However, Mr Jacobs seems to look past the complaints of those around him and continues to push the boundary on what is acceptable as inspiration and what is full blown appropriation. Recently, for his last show in New York, Jacobs focused all of his design talents on creating a collection fit an elegant woman of colour. Sadly, the collection had only a handful of black women walk the show. Which wouldn’t seem out of the norm in the fashion industry, but it’s extremely unsettling to see so little black women walk a show where the models are dressed in African inspired prints and head wraps that resemble those worn by African and African-American women. Now to some, it may not seem like such a big deal, however, when a show includes models like Kendal Jenner, Gigi Hadid, and Taylor Hill wearing traditionally styled Gele and Ankara headdresses worn by women from countries like Ghana and Nigeria, it becomes extremely problematic because those specific headdresses are seen as foreign and are often gawked at by westerners. But when white models sport them it then becomes fashionable and trendy. The same can be said for his collections that featured heavy hip-hop inspirations and dreadlocks. On one hand, “urban” clothing and dreadlocks are worn by black men and women every day and it’s seen as ghetto and lower class, but when people outside of a traditional black environment decide to grow their hair into dreadlocks or wear clothing heavily inspired by black culture. It then becomes extremely forward thinking and ambitious.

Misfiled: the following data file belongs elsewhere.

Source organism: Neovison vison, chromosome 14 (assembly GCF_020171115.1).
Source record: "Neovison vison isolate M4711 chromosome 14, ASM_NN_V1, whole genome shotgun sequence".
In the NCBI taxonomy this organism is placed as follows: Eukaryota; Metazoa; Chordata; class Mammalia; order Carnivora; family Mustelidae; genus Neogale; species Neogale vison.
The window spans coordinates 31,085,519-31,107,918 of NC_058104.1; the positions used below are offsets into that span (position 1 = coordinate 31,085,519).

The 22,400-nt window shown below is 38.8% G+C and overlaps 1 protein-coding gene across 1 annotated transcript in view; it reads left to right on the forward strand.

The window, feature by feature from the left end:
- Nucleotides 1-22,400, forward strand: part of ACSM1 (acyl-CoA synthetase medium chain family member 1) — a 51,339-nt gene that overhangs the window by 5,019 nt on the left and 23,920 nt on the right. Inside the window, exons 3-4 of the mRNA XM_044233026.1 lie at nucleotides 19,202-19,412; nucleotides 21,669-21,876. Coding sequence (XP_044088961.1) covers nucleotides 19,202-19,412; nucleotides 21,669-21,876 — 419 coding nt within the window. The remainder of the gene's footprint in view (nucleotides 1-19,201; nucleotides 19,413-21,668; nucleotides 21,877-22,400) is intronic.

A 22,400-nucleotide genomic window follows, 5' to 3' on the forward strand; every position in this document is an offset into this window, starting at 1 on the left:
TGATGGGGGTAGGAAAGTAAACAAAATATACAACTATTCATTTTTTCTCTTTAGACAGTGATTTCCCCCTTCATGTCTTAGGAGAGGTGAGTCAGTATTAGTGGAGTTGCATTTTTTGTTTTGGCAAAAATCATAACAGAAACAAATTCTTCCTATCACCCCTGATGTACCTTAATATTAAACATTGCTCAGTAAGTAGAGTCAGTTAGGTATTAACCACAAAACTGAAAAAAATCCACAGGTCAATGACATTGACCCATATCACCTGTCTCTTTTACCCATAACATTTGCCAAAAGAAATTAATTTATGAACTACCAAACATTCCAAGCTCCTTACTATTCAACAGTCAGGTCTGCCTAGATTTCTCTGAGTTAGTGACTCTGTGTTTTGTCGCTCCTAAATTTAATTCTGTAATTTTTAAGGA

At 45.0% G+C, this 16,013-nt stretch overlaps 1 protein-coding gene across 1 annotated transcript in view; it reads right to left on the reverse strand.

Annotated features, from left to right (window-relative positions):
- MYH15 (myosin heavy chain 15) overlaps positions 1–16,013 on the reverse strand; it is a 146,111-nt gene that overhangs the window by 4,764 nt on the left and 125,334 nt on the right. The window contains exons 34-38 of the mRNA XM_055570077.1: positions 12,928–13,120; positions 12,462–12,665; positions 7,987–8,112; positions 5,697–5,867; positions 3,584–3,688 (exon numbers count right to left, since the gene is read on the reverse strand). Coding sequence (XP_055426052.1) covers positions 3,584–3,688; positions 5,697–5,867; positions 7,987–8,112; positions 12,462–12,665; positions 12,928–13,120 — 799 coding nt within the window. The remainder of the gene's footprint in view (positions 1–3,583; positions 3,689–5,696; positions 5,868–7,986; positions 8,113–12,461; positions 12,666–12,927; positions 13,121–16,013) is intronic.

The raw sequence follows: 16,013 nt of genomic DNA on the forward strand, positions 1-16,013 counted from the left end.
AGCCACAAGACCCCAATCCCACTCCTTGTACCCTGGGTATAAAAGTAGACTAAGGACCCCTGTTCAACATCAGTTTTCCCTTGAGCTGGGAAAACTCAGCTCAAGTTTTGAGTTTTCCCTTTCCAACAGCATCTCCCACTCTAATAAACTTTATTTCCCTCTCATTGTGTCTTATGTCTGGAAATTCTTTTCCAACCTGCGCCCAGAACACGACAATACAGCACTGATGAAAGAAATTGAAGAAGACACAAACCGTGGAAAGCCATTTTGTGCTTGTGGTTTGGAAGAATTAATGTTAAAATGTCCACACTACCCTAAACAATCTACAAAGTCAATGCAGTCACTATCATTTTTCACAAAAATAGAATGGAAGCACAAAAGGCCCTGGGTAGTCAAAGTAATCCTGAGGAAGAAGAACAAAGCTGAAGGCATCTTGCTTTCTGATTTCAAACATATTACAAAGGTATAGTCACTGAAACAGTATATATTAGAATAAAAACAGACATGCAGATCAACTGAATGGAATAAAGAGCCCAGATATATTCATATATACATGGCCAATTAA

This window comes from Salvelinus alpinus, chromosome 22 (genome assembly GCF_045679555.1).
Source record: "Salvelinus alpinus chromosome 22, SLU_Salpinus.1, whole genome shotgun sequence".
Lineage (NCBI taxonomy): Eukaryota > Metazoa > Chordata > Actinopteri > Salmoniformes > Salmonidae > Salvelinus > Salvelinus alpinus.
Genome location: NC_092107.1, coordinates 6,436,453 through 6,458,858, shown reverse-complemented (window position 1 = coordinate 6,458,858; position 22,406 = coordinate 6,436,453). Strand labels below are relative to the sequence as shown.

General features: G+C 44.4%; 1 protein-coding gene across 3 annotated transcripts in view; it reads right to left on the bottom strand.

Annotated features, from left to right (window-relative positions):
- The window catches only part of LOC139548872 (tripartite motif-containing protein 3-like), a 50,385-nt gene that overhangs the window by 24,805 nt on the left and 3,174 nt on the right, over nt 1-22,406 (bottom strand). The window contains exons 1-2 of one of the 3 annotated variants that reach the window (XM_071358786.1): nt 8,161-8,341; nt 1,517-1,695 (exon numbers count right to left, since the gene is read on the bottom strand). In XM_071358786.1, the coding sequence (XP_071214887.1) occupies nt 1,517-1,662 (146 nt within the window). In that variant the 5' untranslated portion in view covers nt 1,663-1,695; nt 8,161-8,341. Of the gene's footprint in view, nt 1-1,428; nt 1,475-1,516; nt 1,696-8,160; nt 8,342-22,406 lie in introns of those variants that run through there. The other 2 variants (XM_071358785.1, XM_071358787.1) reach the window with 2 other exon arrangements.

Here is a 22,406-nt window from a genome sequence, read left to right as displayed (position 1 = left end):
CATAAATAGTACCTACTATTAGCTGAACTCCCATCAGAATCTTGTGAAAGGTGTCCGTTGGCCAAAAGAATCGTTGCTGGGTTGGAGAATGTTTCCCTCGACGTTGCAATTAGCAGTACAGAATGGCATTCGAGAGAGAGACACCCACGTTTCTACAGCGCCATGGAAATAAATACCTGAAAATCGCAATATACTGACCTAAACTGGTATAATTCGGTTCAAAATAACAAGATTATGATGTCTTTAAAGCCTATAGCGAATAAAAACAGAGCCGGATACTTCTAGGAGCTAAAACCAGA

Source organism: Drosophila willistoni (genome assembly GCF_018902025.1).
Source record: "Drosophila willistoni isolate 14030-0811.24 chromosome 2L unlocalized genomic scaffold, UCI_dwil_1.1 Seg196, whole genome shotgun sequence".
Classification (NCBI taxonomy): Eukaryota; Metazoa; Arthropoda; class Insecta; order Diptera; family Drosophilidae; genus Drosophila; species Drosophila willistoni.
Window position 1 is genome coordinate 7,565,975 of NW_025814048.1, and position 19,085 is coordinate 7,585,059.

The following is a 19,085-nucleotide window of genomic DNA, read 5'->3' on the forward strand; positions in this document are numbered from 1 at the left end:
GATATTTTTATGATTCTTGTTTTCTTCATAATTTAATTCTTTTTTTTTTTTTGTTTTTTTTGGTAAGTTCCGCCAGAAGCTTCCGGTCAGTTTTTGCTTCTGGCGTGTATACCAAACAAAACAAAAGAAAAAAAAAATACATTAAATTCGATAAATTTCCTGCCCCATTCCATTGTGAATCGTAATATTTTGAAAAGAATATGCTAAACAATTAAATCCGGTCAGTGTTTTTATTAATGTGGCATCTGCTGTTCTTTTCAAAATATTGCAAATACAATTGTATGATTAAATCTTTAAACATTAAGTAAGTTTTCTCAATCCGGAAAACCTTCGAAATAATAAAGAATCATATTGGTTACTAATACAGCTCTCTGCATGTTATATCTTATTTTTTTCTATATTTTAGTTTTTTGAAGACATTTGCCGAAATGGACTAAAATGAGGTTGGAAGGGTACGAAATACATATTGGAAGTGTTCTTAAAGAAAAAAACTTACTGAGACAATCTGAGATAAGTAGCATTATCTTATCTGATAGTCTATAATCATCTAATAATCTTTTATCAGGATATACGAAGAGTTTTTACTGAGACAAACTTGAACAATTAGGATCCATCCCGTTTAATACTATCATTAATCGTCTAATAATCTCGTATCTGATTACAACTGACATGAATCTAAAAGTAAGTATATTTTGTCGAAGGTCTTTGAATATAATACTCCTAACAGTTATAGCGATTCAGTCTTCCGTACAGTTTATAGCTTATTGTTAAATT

What the moral of this entire gong show is, is that Marc Jacobs should look into the social consequences caused by the appropriation of culture, especially that of black culture in the United States. And then look into the global repercussions of appropriating the cultures of minorities around the world are before creating collections that are culturally and socially insensitive.Remember Mr Jacobs,

Remember Mr Jacobs, black women were laughed at and made the butt of the joke for taking pride and wearing their Gele’s and headwraps in public for decades now. Making them feel as if they shouldn’t be wearing their traditional cultural dress outside of their own country and making them feel shame and embarrassment for doing so. So why make it harder for black women (and all POC who takes pride in dressing in their homeland’s traditional garb) by making them feel as if the one thing they have to take pride on, isn’t even their own anymore. Because someone else can buy and be praised for it, while they get shunned and mocked for it.

Sincerely,

Chris Zaghi

 

The Rebel and Canada’s Alt-Right